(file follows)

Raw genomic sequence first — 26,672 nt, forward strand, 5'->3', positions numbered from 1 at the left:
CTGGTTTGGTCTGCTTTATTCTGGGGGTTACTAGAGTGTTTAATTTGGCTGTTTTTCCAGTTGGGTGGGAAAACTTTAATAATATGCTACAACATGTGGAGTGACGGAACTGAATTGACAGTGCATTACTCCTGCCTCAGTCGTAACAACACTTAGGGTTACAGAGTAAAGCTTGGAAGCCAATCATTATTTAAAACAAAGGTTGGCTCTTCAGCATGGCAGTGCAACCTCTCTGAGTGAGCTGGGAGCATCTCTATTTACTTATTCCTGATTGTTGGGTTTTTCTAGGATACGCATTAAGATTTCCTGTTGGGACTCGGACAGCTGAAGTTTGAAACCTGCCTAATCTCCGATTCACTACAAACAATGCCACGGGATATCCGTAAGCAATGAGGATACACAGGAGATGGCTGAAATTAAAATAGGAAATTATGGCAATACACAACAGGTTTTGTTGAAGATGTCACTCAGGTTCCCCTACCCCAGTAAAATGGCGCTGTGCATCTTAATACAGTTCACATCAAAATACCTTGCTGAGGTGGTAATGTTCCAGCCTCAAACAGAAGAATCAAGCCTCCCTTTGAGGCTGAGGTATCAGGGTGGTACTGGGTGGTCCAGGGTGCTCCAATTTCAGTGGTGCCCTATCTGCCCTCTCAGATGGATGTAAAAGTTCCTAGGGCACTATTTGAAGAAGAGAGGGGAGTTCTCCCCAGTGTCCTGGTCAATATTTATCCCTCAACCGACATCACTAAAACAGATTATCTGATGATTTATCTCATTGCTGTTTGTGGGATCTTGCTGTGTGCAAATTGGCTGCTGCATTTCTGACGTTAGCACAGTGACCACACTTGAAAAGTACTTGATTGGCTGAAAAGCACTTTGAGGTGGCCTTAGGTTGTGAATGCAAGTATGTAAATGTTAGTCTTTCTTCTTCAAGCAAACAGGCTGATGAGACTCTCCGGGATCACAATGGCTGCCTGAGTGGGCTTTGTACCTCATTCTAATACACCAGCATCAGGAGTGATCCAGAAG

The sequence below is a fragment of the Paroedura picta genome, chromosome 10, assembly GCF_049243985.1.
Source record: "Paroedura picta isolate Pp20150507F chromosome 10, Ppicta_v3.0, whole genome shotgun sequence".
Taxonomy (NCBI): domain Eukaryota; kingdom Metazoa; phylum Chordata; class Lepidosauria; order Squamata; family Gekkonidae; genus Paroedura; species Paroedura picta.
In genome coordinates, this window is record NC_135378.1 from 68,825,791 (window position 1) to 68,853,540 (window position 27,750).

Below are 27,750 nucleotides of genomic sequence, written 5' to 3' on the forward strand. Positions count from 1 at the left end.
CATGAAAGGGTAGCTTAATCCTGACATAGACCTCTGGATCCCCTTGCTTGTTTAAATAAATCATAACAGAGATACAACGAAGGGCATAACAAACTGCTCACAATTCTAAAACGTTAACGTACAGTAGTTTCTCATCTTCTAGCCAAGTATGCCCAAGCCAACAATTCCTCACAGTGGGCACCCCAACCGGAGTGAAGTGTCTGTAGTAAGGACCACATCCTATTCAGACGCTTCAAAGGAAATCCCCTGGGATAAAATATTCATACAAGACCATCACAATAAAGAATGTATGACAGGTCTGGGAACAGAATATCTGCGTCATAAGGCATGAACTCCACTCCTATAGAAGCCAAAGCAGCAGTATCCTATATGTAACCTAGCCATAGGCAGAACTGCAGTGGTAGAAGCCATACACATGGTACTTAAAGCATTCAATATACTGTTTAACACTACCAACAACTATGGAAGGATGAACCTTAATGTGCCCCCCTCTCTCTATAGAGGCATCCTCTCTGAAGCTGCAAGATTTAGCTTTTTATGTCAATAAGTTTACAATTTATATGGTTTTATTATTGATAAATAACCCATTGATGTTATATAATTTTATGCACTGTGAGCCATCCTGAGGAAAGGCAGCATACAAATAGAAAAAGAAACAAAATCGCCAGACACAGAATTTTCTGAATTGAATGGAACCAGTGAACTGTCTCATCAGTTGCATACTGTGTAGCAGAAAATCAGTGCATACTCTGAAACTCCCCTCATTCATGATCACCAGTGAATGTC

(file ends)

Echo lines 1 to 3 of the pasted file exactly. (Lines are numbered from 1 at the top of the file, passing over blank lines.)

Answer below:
Raw genomic sequence first — 26,672 nt, forward strand, 5'->3', positions numbered from 1 at the left:
CTGGTTTGGTCTGCTTTATTCTGGGGGTTACTAGAGTGTTTAATTTGGCTGTTTTTCCAGTTGGGTGGGAAAACTTTAATAATATGCTACAACATGTGGAGTGACGGAACTGAATTGACAGTGCATTACTCCTGCCTCAGTCGTAACAACACTTAGGGTTACAGAGTAAAGCTTGGAAGCCAATCATTATTTAAAACAAAGGTTGGCTCTTCAGCATGGCAGTGCAACCTCTCTGAGTGAGCTGGGAGCATCTCTATTTACTTATTCCTGATTGTTGGGTTTTTCTAGGATACGCATTAAGATTTCCTGTTGGGACTCGGACAGCTGAAGTTTGAAACCTGCCTAATCTCCGATTCACTACAAACAATGCCACGGGATATCCGTAAGCAATGAGGATACACAGGAGATGGCTGAAATTAAAATAGGAAATTATGGCAATACACAACAGGTTTTGTTGAAGATGTCACTCAGGTTCCCCTACCCCAGTAAAATGGCGCTGTGCATCTTAATACAGTTCACATCAAAATACCTTGCTGAGGTGGTAATGTTCCAGCCTCAAACAGAAGAATCAAGCCTCCCTTTGAGGCTGAGGTATCAGGGTGGTACTGGGTGGTCCAGGGTGCTCCAATTTCAGTGGTGCCCTATCTGCCCTCTCAGATGGATGTAAAAGTTCCTAGGGCACTATTTGAAGAAGAGAGGGGAGTTCTCCCCAGTGTCCTGGTCAATATTTATCCCTCAACCGACATCACTAAAACAGATTATCTGATGATTTATCTCATTGCTGTTTGTGGGATCTTGCTGTGTGCAAATTGGCTGCTGCATTTCTGACGTTAGCACAGTGACCACACTTGAAAAGTACTTGATTGGCTGAAAAGCACTTTGAGGTGGCCTTAGGTTGTGAATGCAAGTATGTAAATGTTAGTCTTTCTTCTTCAAGCAAACAGGCTGATGAGACTCTCCGGGATCACAATGGCTGCCTGAGTGGGCTTTGTACCTCATTCTAATACACCAGCATCAGGAGTGATCCAGAAG

The sequence below is a fragment of the Paroedura picta genome, chromosome 10, assembly GCF_049243985.1.